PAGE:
result = bellman_ford(sources, destinations, weights, startnode, endnode)
if result is None:
print("There is no path from", startnode, "to", endnode)
else:
path, distance = result
print("Shortest path from", startnode, "to", endnode, "is", path)
print("Shortest distance is", distance)``````

Result :

``````Shortest path from 0 to 4 is [0, 1, 4]
Shortest distance is 7``````

When the graph has negative cycles, the Bellman-Ford algorithm may not terminate, or it may return incorrect results.

This happens because the algorithm keeps relaxing the edges of the graph, which can cause the distance values to become smaller and smaller with each iteration. If there is a negative cycle in the graph, it means that there is a path that can be traversed indefinitely, causing the distance values to become infinitely negative.

The Bellman-Ford algorithm can detect negative cycles by performing one additional iteration of relaxation after N-1 iterations. If any distance value is updated during this additional iteration, then there is a negative cycle in the graph.

If the algorithm detects a negative cycle, it cannot find the shortest path because there is no shortest path in a graph with a negative cycle. In this case, the algorithm may return incorrect results, or it may not terminate at all.

Therefore, it is important to check for negative cycles before using the results of the Bellman-Ford algorithm. If a negative cycle is detected, the algorithm cannot be used to find the shortest path.

This is a code example to check negative cycle in the graph.

``````def has_negative_cycle(sources, destinations, weights, startnode):
N = len(set(sources + destinations))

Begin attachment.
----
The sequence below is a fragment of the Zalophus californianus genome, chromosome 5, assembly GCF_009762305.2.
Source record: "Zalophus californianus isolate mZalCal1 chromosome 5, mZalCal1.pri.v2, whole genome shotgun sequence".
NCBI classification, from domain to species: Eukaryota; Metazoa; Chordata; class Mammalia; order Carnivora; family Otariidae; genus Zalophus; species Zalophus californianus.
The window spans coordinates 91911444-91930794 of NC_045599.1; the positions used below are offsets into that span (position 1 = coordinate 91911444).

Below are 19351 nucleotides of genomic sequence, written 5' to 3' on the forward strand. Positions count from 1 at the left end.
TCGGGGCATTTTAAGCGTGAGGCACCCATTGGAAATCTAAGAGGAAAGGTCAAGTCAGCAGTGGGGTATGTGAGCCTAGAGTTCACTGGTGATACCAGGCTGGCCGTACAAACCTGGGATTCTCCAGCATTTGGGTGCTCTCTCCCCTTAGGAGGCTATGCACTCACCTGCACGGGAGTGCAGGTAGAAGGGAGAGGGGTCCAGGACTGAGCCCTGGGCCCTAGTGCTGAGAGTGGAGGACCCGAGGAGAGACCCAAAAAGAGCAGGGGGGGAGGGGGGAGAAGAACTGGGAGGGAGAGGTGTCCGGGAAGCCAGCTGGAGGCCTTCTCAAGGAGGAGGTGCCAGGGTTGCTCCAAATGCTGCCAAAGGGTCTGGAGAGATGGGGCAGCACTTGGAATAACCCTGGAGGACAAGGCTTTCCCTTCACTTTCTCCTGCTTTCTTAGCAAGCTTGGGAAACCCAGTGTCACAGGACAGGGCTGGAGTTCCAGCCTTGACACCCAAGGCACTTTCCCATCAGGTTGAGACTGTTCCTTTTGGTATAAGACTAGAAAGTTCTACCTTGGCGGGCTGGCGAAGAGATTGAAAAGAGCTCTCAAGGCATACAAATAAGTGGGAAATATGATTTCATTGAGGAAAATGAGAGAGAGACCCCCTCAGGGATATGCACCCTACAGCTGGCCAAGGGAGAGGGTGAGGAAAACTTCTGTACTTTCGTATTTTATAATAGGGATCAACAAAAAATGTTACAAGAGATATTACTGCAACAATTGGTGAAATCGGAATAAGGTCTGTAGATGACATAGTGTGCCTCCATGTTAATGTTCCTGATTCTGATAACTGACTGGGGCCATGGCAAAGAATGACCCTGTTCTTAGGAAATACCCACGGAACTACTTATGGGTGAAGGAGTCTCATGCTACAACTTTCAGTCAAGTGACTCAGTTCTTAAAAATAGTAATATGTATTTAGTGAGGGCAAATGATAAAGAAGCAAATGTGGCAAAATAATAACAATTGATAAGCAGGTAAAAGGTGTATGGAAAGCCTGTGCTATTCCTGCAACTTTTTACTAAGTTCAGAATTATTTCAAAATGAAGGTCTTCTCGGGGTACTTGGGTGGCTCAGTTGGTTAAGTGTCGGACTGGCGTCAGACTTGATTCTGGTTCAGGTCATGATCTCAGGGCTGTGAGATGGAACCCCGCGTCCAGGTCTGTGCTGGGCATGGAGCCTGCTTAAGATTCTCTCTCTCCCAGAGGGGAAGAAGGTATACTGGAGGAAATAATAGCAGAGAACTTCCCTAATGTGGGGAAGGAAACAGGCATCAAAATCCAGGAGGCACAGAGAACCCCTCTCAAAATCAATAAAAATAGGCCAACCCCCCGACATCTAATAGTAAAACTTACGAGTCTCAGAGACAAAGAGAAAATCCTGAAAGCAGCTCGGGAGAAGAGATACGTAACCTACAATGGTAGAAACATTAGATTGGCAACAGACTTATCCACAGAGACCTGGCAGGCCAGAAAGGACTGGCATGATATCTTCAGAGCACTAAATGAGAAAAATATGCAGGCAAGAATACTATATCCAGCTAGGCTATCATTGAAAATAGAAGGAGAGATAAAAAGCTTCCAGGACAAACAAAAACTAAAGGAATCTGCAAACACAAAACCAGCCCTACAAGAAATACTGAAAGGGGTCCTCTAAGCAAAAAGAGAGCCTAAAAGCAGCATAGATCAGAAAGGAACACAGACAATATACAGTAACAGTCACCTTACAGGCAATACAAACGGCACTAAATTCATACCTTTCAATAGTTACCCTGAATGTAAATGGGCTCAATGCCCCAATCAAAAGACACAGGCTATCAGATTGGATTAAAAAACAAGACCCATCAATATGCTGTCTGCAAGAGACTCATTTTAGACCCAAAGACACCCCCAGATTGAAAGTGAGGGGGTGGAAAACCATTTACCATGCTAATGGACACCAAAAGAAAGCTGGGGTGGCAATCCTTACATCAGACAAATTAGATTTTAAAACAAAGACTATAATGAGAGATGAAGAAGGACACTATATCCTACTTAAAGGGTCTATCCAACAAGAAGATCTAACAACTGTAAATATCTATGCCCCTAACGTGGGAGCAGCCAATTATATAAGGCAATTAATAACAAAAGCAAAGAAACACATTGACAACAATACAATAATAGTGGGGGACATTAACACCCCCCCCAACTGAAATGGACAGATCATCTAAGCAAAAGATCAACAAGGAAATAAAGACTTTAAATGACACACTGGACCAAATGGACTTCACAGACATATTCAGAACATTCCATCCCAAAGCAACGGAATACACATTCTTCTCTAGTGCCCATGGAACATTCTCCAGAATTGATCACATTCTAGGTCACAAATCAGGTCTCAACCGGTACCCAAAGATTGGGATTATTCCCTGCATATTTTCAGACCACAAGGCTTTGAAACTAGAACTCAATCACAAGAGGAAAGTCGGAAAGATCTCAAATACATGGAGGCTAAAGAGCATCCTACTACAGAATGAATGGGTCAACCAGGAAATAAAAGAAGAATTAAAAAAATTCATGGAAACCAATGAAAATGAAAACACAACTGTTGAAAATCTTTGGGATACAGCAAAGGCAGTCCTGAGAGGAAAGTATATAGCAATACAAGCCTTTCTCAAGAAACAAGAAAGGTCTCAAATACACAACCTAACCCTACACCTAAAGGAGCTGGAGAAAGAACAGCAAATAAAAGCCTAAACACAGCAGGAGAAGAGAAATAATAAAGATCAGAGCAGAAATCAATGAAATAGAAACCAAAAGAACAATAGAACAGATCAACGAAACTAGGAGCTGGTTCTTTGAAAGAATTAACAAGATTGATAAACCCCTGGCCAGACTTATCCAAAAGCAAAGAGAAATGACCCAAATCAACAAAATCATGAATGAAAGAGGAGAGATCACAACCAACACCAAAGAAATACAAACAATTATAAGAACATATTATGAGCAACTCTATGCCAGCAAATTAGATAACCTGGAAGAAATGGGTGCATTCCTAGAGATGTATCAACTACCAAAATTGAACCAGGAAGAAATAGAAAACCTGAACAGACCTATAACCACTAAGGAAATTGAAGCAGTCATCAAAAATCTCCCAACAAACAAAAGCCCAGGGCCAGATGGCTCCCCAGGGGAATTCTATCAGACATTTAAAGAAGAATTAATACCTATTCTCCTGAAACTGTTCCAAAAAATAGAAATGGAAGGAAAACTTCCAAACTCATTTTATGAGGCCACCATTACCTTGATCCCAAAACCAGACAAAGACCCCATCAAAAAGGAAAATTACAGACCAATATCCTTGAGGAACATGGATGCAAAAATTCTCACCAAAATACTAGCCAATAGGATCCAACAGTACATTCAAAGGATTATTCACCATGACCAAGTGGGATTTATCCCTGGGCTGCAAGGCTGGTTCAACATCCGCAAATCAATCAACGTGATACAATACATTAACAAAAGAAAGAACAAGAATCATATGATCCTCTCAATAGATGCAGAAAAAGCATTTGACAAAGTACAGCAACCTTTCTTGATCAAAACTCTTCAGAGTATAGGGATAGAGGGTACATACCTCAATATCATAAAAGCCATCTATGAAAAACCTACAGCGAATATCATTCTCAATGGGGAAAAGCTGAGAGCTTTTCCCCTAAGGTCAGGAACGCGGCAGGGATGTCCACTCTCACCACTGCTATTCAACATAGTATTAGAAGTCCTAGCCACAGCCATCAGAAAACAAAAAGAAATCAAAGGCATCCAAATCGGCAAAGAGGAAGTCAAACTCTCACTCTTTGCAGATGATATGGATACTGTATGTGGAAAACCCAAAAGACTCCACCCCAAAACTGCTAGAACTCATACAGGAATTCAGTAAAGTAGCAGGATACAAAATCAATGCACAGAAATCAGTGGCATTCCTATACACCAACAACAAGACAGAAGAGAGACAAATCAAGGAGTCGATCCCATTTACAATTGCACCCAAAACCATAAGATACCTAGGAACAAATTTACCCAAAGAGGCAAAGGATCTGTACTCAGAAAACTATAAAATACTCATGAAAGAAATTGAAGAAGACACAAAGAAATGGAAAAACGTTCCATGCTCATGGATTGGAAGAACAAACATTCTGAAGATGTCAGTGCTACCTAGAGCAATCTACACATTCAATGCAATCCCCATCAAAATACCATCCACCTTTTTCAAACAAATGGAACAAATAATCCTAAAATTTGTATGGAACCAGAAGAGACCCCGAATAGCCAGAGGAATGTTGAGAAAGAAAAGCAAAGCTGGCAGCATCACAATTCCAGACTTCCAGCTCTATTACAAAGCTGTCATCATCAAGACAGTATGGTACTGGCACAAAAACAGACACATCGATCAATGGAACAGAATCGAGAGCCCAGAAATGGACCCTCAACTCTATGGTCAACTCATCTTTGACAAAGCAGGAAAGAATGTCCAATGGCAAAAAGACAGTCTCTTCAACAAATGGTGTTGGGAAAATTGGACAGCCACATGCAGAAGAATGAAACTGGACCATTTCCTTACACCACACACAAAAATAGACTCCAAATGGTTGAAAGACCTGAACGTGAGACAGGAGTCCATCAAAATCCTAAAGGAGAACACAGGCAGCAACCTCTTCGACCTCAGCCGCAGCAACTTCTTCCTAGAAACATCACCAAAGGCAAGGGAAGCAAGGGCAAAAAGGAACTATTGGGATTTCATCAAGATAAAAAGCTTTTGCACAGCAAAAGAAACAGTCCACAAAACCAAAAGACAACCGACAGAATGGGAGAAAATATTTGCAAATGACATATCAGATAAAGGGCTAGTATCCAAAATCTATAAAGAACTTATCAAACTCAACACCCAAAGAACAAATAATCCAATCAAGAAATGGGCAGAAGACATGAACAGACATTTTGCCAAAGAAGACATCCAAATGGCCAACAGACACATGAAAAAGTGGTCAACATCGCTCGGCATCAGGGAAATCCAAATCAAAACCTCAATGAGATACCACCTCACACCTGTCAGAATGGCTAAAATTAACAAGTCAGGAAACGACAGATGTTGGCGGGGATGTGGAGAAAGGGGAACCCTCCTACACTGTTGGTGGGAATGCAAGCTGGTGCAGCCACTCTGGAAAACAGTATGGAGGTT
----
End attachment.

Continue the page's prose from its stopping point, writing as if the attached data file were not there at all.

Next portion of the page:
distances = [float('inf') for i in range(N)]
distances[startnode] = 0

for i in range(N-1):
for j in range(len(sources)):
u, v, w = sources[j], destinations[j], weights[j]
if distances[u] != float('inf') and distances[u] + w < distances[v]:
distances[v] = distances[u] + w

for j in range(len(sources)):
u, v, w = sources[j], destinations[j], weights[j]
if distances[u] != float('inf') and distances[u] + w < distances[v]:
return True

return False
result = has_negative_cycle(sources, destinations, weights, startnode)
print(result)``````

Luckily, the result is False for example on top, so we can use Bellman-Ford Algorithm to find the shortest path for top example.

In image demo below, we try put some negative weights is -4, -2, -3 edges in the graph and use Bellman-Ford Algorithm to find the shortest path. Result is correct. this is one in advantage of Bellman-Ford Algorithm compare with Dijkstra's Algorithm. Let quick view image Visualizer in Dynamo Sandbox. We can change endnode one by one to see the shortest path from startnode to endnode. With Bellman-Ford algorithm, we can see the shortest path from startnode to all endnode and distance to endnode for each case, and the shortest path is result with distance smallest. This is a code example for that :

``````void Main()
{
BellmanFord bf = new BellmanFord(5, 8);

Dictionary<int, Tuple<List<int>, int>> shortestPaths = bf.GetShortestPathsAndDistances(0);

foreach (KeyValuePair<int, Tuple<List<int>, int>> entry in shortestPaths)
{
int vertex = entry.Key;
List<int> path = entry.Value.Item1;
int distance = entry.Value.Item2;

Console.WriteLine("Shortest path from vertex 0 to vertex " + vertex + ": " + string.Join(" -> ", path));
Console.WriteLine("Distance: " + distance);
Console.WriteLine();
}
}
public class BellmanFord
{
private int V; // number of vertices
private int E; // number of edges
private List<Edge> edges; // list of edges
private int[] distances; // array to store the distance from the source vertex to each vertex
private int[] predecessors; // array to store the predecessor of each vertex in the shortest path

public BellmanFord(int V, int E)
{
this.V = V;
this.E = E;
edges = new List<Edge>();
distances = new int[V];
predecessors = new int[V];
}

public void AddEdge(int src, int dest, int weight)
{
}

public void CalculateShortestPath(int src)
{
// initialize distances and predecessors
for (int i = 0; i < V; i++)
{
distances[i] = int.MaxValue;
predecessors[i] = -1;
}
distances[src] = 0;

// relax edges V-1 times
for (int i = 1; i < V; i++)
{
foreach (Edge edge in edges)
{
if (distances[edge.Src] != int.MaxValue && distances[edge.Src] + edge.Weight < distances[edge.Dest])
{
distances[edge.Dest] = distances[edge.Src] + edge.Weight;
predecessors[edge.Dest] = edge.Src;
}
}
}

// check for negative-weight cycles
foreach (Edge edge in edges)
{